8

Chinese markets dive after Communist Party cements Xi's power

Stocks in Hong Kong plunged Monday in their worst day since the 2008 global financial crisis after China's ruling Communist Party solidified President Xi Jinping's power. The Hang Seng China Enterprises Index of Chinese stocks listed in Hong Kong dropped 7.3 percent, its biggest plunge after any Communist Party congress. China's currency, the yuan, fell to a 14-year low. Xi stacked top leadership positions with loyalists, including backers of the "zero COVID" policy that seeks to prevent coronavirus infections with costly lockdowns. "The market is concerned that with so many Xi supporters elected, Xi's unfettered ability to enact policies that are not market-friendly is now cemented," Justin Tang, head of Asian research at United First Partners, told Bloomberg.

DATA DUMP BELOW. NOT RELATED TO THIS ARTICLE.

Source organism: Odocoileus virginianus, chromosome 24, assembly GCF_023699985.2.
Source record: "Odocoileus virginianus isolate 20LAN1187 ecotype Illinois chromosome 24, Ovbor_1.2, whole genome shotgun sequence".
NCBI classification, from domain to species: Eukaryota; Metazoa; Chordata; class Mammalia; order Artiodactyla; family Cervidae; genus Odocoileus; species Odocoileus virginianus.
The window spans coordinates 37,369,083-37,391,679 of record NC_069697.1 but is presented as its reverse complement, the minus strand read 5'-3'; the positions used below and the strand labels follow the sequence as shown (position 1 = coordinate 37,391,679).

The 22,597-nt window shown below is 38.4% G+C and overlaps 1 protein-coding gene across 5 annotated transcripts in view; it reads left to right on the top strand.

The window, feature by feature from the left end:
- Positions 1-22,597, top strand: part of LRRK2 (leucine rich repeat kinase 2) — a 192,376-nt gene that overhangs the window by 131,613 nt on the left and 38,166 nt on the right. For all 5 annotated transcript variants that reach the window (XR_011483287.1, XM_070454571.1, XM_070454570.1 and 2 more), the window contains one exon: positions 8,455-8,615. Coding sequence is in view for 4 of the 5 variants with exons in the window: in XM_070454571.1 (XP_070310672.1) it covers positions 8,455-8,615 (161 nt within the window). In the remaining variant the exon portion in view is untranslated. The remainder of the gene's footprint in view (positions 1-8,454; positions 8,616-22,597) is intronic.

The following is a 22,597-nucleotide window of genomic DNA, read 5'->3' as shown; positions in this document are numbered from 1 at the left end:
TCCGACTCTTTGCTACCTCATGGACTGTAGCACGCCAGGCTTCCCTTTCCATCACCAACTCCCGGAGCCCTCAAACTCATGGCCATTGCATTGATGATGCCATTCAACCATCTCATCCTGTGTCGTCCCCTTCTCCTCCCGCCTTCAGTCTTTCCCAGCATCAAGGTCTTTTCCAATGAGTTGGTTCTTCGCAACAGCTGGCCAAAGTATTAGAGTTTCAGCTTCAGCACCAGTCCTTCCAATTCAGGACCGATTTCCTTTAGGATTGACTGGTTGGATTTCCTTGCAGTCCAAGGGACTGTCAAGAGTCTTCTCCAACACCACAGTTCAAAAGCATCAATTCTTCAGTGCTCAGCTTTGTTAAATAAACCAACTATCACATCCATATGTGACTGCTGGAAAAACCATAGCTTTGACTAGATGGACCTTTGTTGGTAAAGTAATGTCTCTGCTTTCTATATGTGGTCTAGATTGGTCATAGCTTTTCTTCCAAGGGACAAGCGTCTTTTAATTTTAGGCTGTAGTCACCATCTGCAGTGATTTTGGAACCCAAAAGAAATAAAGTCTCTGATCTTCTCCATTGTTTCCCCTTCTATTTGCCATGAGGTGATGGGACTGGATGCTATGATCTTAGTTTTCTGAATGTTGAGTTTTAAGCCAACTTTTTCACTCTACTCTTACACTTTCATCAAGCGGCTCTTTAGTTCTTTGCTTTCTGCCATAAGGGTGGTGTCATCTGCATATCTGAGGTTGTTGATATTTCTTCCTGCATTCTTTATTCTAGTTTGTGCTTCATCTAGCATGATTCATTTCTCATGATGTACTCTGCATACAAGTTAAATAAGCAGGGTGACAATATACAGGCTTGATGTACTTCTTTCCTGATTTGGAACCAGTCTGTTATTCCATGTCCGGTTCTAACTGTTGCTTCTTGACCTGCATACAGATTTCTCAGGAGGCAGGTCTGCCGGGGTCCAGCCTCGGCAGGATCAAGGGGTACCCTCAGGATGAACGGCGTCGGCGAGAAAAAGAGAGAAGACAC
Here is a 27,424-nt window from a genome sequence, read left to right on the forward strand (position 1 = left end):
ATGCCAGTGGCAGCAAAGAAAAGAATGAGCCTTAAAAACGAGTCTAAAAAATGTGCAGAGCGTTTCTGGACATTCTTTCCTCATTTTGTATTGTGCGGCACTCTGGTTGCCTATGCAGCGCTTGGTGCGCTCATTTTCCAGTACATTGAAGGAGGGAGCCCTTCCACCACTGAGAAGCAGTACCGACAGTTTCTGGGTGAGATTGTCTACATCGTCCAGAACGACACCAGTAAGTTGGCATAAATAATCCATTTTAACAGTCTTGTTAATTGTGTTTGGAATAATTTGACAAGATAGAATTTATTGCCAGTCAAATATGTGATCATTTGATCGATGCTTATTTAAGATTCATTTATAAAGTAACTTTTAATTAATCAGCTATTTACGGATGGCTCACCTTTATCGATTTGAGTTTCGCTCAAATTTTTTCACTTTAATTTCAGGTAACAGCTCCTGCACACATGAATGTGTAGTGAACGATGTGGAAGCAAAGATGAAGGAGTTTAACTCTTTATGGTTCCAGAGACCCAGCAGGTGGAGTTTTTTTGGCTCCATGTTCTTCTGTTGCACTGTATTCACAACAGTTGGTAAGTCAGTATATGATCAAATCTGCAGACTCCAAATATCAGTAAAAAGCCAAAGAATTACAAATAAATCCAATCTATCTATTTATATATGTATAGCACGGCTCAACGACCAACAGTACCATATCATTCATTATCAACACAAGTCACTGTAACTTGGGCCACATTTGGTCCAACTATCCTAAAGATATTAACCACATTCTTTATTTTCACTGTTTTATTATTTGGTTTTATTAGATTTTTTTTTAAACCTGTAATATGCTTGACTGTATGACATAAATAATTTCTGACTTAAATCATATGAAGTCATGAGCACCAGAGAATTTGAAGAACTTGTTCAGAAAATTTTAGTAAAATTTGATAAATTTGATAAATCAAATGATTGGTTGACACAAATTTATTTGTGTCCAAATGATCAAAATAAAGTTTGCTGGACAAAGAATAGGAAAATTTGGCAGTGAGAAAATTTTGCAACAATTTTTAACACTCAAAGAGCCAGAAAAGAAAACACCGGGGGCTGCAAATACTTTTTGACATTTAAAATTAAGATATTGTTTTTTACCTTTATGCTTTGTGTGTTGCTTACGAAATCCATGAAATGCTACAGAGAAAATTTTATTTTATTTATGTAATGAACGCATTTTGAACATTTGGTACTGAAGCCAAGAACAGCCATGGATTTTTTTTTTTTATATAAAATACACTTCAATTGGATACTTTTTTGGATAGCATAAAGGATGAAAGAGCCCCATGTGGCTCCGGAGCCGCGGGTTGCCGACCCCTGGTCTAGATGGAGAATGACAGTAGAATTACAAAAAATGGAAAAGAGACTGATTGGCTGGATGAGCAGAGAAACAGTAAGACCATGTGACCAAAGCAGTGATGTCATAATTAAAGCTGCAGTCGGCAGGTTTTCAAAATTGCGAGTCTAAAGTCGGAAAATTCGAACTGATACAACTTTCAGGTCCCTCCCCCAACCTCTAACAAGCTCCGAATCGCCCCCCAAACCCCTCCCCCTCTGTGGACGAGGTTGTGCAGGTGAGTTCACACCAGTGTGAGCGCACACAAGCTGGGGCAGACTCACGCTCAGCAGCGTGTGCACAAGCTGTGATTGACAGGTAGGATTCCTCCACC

9

'Black Adam' leads the domestic box office in its debut weekend

The superhero adventure film Black Adam, starring Dwayne Johnson, led the weekend box office, bringing in $67 million in its domestic debut. The Warner Bros. comic book movie also piled up $73 million in international ticket sales, bringing its global total to $140 million. Johnson, in his first superhero role, plays a villain aiming to alter the "hierarchy of power" in the DC universe, Variety says. "As a spin-off, this is a strong opening," says David Gross, head of the movie consulting firm Franchise Entertainment Research. Its opening was similar to fellow DC movie Aquaman (2018), which starred Jason Momoa. Black Adam is the sixth Warner Bros. film out of six to open at No. 1 this year.

10

Phillies, Astros advance to World Series

The Philadelphia Phillies beat the San Diego Padres 4-3 on Sunday to advance to the World Series for the first time since 2009. Bryce Harper hit a two-run homerun in the eighth inning to put the Phillies ahead, and they held on to take the game and the best-of-seven National League Championship Series 4-1. The Phillies were the last team to make the playoffs, and will be the first No. 6 seed in the postseason to reach the World Series. They will play the Houston Astros, who advanced to their fourth World Series in six seasons by beating the New York Yankees on Sunday to sweep the American League Championship Series.